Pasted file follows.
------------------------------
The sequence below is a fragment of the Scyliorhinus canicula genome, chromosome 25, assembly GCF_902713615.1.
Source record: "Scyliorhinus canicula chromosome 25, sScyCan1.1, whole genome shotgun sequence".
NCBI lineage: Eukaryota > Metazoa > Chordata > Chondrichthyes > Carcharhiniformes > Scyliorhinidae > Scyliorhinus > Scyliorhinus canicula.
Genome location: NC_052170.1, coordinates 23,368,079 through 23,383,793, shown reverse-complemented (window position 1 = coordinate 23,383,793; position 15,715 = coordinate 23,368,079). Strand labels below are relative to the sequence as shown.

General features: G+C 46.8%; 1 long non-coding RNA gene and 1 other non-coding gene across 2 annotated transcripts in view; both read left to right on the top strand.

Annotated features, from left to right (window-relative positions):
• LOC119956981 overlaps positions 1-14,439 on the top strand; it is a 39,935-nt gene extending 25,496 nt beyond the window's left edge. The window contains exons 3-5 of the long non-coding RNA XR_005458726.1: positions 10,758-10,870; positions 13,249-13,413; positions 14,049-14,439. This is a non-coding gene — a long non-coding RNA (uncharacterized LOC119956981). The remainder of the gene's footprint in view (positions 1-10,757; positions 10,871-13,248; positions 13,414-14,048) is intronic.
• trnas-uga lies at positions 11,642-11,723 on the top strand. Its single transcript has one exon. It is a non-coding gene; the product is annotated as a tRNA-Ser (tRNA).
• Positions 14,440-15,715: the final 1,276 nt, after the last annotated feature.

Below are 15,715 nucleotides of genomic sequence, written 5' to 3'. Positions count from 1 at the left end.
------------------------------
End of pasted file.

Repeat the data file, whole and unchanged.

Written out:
The sequence below is a fragment of the Scyliorhinus canicula genome, chromosome 25, assembly GCF_902713615.1.
Source record: "Scyliorhinus canicula chromosome 25, sScyCan1.1, whole genome shotgun sequence".
NCBI lineage: Eukaryota > Metazoa > Chordata > Chondrichthyes > Carcharhiniformes > Scyliorhinidae > Scyliorhinus > Scyliorhinus canicula.
Genome location: NC_052170.1, coordinates 23,368,079 through 23,383,793, shown reverse-complemented (window position 1 = coordinate 23,383,793; position 15,715 = coordinate 23,368,079). Strand labels below are relative to the sequence as shown.

General features: G+C 46.8%; 1 long non-coding RNA gene and 1 other non-coding gene across 2 annotated transcripts in view; both read left to right on the top strand.

Annotated features, from left to right (window-relative positions):
• LOC119956981 overlaps positions 1-14,439 on the top strand; it is a 39,935-nt gene extending 25,496 nt beyond the window's left edge. The window contains exons 3-5 of the long non-coding RNA XR_005458726.1: positions 10,758-10,870; positions 13,249-13,413; positions 14,049-14,439. This is a non-coding gene — a long non-coding RNA (uncharacterized LOC119956981). The remainder of the gene's footprint in view (positions 1-10,757; positions 10,871-13,248; positions 13,414-14,048) is intronic.
• trnas-uga lies at positions 11,642-11,723 on the top strand. Its single transcript has one exon. It is a non-coding gene; the product is annotated as a tRNA-Ser (tRNA).
• Positions 14,440-15,715: the final 1,276 nt, after the last annotated feature.

Below are 15,715 nucleotides of genomic sequence, written 5' to 3'. Positions count from 1 at the left end.